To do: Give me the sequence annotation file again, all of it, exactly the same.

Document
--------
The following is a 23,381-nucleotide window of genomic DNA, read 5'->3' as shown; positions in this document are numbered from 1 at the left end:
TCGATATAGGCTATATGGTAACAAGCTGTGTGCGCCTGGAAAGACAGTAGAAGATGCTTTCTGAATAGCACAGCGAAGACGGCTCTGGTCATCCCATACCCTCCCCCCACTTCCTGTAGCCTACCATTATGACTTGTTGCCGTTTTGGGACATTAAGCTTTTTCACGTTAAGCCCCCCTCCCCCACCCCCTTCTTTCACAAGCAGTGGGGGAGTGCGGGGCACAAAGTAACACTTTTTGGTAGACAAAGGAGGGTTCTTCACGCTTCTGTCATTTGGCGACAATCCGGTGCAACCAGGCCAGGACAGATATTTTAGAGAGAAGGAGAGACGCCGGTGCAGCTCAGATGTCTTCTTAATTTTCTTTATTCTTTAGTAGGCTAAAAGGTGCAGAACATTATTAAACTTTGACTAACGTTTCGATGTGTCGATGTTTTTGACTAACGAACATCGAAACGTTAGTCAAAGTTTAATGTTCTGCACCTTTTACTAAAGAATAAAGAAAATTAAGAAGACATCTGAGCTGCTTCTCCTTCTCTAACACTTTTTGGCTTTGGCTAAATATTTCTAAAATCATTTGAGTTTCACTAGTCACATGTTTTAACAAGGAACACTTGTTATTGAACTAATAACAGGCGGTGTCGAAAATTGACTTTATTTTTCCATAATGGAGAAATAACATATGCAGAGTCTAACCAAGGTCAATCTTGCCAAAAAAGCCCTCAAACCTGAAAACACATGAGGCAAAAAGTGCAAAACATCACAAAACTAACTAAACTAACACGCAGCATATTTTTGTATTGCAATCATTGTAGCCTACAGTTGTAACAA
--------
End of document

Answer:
The following is a 23,381-nucleotide window of genomic DNA, read 5'->3' as shown; positions in this document are numbered from 1 at the left end:
TCGATATAGGCTATATGGTAACAAGCTGTGTGCGCCTGGAAAGACAGTAGAAGATGCTTTCTGAATAGCACAGCGAAGACGGCTCTGGTCATCCCATACCCTCCCCCCACTTCCTGTAGCCTACCATTATGACTTGTTGCCGTTTTGGGACATTAAGCTTTTTCACGTTAAGCCCCCCTCCCCCACCCCCTTCTTTCACAAGCAGTGGGGGAGTGCGGGGCACAAAGTAACACTTTTTGGTAGACAAAGGAGGGTTCTTCACGCTTCTGTCATTTGGCGACAATCCGGTGCAACCAGGCCAGGACAGATATTTTAGAGAGAAGGAGAGACGCCGGTGCAGCTCAGATGTCTTCTTAATTTTCTTTATTCTTTAGTAGGCTAAAAGGTGCAGAACATTATTAAACTTTGACTAACGTTTCGATGTGTCGATGTTTTTGACTAACGAACATCGAAACGTTAGTCAAAGTTTAATGTTCTGCACCTTTTACTAAAGAATAAAGAAAATTAAGAAGACATCTGAGCTGCTTCTCCTTCTCTAACACTTTTTGGCTTTGGCTAAATATTTCTAAAATCATTTGAGTTTCACTAGTCACATGTTTTAACAAGGAACACTTGTTATTGAACTAATAACAGGCGGTGTCGAAAATTGACTTTATTTTTCCATAATGGAGAAATAACATATGCAGAGTCTAACCAAGGTCAATCTTGCCAAAAAAGCCCTCAAACCTGAAAACACATGAGGCAAAAAGTGCAAAACATCACAAAACTAACTAAACTAACACGCAGCATATTTTTGTATTGCAATCATTGTAGCCTACAGTTGTAACAA